[¶29] The party moving for summary judgment has the initial burden of showing no genuine issues of material fact exist and the moving party is entitled to judgment as a matter of law. Barbie, 2009 ND 99, ¶ 5, 766 N.W.2d 458. When the moving party does not have the burden of proof at trial on the claim and the non-moving party has had a reasonable time for discovery, the moving party's initial burden on summary judgment may be discharged "by 'showing'—that is, pointing out to the district court—that there is an absence of evidence to support the non-moving party's case." Klose v. State, 2008 ND 143, ¶ 9, 752 N.W.2d 192 (quoting Steinbach v. State, 2003 ND 46, ¶ 12, 658 N.W.2d 355); see also Celotex Corp. v. Catrett, 477 U.S. 317, 325 (1986). "The [moving party] must show why the opponent's allegations of fact are insufficient to support the claim for relief as a matter of law or why the court should conclude that its opponent lacks sufficient evidence." 10A Charles Alan Wright, Arthur R. Miller & Mary Kay Kane, Federal Practice and Procedure: Civil 4th, § 2727.1, at p. 492 (2016). The moving party may not merely deny the allegations in the opposing party's pleading or merely assert the opposing party lacks evidence to support its claim. Id. at 491-92.

[¶30] In summary judgment proceedings Vogel argued Johnston had ample time for discovery and failed to demonstrate actual damages for any of its claims. Vogel quoted Johnston's discovery answers objecting to Vogel's requests for Johnston to describe in detail and itemize its damages. Vogel also noted seven months passed since Johnston answered Vogel's discovery request and Johnston still failed to disclose evidence of damage. Vogel also asserted Johnston voluntarily paid the bank's legal fees and the bank had no legal right to collect the fees from any individual or entity.

[¶31] Vogel filed Johnston's answers to Vogel's interrogatories as an exhibit in support of their motion for summary judgment. In the interrogatories Vogel requested Johnston describe in detail and itemize its damages from the abuse of process alleged. Johnston objected to the interrogatory as being vague, ambiguous, overly broad, and as seeking information beyond the scope of permissible discovery. Johnston further stated, "Without waiving said objection, Plaintiff answers as follows: damage amounts are being prepared for presentation and dissemination in accordance with North Dakota law and will be disclosed in accordance with the [court's] scheduling and discovery orders." Johnston answered other requests for information about damages in a similar manner. We conclude Vogel met their initial burden by showing there was an absence of evidence on damages and Johnston's allegations were insufficient to support its claim.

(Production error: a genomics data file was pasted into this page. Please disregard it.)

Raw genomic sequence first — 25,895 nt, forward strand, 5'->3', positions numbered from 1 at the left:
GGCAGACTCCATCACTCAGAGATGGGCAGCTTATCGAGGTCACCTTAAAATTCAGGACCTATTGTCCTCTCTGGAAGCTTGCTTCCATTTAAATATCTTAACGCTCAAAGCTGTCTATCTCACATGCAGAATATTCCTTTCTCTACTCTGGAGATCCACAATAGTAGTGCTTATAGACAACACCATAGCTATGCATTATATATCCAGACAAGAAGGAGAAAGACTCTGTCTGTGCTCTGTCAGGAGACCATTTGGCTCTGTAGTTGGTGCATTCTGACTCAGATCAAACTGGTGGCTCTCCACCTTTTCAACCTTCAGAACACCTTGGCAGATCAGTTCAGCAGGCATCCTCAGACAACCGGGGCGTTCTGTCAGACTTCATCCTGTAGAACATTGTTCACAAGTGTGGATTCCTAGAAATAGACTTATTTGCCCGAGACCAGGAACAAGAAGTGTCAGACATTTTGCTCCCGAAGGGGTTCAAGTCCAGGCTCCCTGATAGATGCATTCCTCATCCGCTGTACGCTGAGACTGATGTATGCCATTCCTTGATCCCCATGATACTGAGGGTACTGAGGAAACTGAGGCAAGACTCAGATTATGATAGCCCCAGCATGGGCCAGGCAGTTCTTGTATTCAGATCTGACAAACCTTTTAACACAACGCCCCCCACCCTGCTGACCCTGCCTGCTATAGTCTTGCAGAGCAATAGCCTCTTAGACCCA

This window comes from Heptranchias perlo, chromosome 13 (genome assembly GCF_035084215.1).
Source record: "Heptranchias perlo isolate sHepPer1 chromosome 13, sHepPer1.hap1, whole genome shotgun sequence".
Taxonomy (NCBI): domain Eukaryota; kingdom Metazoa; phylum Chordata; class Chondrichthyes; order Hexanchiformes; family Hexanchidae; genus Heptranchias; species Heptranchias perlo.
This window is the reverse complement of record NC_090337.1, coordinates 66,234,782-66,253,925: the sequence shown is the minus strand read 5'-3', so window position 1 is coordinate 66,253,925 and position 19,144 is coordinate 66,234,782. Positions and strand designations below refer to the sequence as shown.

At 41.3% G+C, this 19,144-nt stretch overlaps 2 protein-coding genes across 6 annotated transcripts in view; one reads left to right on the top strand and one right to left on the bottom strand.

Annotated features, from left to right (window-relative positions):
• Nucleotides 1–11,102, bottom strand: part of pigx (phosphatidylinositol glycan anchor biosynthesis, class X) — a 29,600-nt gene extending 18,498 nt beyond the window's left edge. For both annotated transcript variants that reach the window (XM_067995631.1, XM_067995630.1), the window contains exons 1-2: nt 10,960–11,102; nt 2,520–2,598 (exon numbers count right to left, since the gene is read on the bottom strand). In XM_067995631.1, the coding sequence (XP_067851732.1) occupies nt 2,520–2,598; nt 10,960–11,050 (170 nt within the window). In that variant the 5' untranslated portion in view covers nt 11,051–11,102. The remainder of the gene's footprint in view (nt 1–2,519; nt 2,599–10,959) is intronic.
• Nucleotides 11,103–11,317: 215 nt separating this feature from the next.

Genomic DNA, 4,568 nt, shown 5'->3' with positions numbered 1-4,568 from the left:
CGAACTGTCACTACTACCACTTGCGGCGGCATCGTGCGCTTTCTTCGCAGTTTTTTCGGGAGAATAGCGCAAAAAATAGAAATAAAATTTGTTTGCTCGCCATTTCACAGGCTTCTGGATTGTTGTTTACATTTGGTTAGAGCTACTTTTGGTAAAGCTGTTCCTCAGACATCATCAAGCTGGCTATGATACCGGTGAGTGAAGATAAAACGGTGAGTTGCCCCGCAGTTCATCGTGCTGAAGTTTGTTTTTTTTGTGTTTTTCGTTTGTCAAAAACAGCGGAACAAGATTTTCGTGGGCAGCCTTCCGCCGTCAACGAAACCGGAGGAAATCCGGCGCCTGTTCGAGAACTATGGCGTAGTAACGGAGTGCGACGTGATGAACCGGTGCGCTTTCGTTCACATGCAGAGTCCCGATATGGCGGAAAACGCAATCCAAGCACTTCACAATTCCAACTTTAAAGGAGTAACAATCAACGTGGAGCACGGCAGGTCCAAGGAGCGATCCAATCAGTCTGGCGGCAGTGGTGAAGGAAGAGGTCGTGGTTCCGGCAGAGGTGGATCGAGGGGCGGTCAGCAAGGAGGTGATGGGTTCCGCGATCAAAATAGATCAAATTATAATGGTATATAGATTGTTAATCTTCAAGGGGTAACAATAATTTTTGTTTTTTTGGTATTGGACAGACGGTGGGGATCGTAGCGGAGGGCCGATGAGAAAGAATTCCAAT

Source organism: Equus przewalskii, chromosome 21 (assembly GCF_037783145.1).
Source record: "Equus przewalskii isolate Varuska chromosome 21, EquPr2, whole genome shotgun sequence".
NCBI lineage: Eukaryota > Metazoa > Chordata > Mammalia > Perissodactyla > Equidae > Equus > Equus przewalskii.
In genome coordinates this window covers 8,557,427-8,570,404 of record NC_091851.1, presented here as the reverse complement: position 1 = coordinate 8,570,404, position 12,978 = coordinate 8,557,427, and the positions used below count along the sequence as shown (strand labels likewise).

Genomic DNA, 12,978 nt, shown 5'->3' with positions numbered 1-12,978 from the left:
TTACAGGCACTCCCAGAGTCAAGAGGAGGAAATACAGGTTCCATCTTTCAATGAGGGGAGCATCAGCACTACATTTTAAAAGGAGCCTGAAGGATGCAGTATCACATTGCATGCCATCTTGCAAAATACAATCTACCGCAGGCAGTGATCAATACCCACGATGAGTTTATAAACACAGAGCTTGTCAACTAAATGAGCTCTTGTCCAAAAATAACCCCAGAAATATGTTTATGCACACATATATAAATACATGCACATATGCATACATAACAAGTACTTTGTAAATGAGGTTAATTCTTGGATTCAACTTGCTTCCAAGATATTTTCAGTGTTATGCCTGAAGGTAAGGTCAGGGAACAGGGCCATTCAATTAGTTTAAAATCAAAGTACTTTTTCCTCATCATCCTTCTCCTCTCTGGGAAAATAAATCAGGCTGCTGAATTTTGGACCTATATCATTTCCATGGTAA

[¶32] Because Vogel met their initial burden, Johnston could not rest on mere allegations or denials, and was required to present competent admissible evidence to show the existence of a genuine issue of material fact. See Barbie, 2009 ND 99, ¶ 6, 766 N.W.2d 458. The party opposing the motion must present "enough evidence for a reasonable jury to find for the plaintiff." Id. (quoting Riemers, 2006 ND 224, ¶ 7, 723 N.W.2d 518); see also Anderson v. Liberty Lobby, Inc., 477 U.S. 242, 249-50 (1986).